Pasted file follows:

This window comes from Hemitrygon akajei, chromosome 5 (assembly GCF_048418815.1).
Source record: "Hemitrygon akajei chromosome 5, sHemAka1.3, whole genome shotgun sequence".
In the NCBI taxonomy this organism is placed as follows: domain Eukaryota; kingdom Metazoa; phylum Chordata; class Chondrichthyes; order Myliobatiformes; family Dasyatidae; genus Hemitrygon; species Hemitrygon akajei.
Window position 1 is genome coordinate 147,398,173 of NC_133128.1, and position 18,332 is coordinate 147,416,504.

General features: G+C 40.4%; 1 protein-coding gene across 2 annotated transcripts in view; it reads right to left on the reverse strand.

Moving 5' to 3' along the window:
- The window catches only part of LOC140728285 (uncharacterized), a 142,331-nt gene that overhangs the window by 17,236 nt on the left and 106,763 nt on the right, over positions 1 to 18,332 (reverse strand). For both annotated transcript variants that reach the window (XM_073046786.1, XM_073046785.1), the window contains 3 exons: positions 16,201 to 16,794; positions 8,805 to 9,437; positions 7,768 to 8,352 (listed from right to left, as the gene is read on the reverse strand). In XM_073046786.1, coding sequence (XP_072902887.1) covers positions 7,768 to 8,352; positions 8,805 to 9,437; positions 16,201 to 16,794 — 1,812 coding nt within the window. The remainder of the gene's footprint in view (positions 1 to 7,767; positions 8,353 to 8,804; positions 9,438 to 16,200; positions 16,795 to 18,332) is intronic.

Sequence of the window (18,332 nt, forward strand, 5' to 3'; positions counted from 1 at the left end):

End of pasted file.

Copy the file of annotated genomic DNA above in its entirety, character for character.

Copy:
This window comes from Hemitrygon akajei, chromosome 5 (assembly GCF_048418815.1).
Source record: "Hemitrygon akajei chromosome 5, sHemAka1.3, whole genome shotgun sequence".
In the NCBI taxonomy this organism is placed as follows: domain Eukaryota; kingdom Metazoa; phylum Chordata; class Chondrichthyes; order Myliobatiformes; family Dasyatidae; genus Hemitrygon; species Hemitrygon akajei.
Window position 1 is genome coordinate 147,398,173 of NC_133128.1, and position 18,332 is coordinate 147,416,504.

General features: G+C 40.4%; 1 protein-coding gene across 2 annotated transcripts in view; it reads right to left on the reverse strand.

Moving 5' to 3' along the window:
- The window catches only part of LOC140728285 (uncharacterized), a 142,331-nt gene that overhangs the window by 17,236 nt on the left and 106,763 nt on the right, over positions 1 to 18,332 (reverse strand). For both annotated transcript variants that reach the window (XM_073046786.1, XM_073046785.1), the window contains 3 exons: positions 16,201 to 16,794; positions 8,805 to 9,437; positions 7,768 to 8,352 (listed from right to left, as the gene is read on the reverse strand). In XM_073046786.1, coding sequence (XP_072902887.1) covers positions 7,768 to 8,352; positions 8,805 to 9,437; positions 16,201 to 16,794 — 1,812 coding nt within the window. The remainder of the gene's footprint in view (positions 1 to 7,767; positions 8,353 to 8,804; positions 9,438 to 16,200; positions 16,795 to 18,332) is intronic.

Sequence of the window (18,332 nt, forward strand, 5' to 3'; positions counted from 1 at the left end):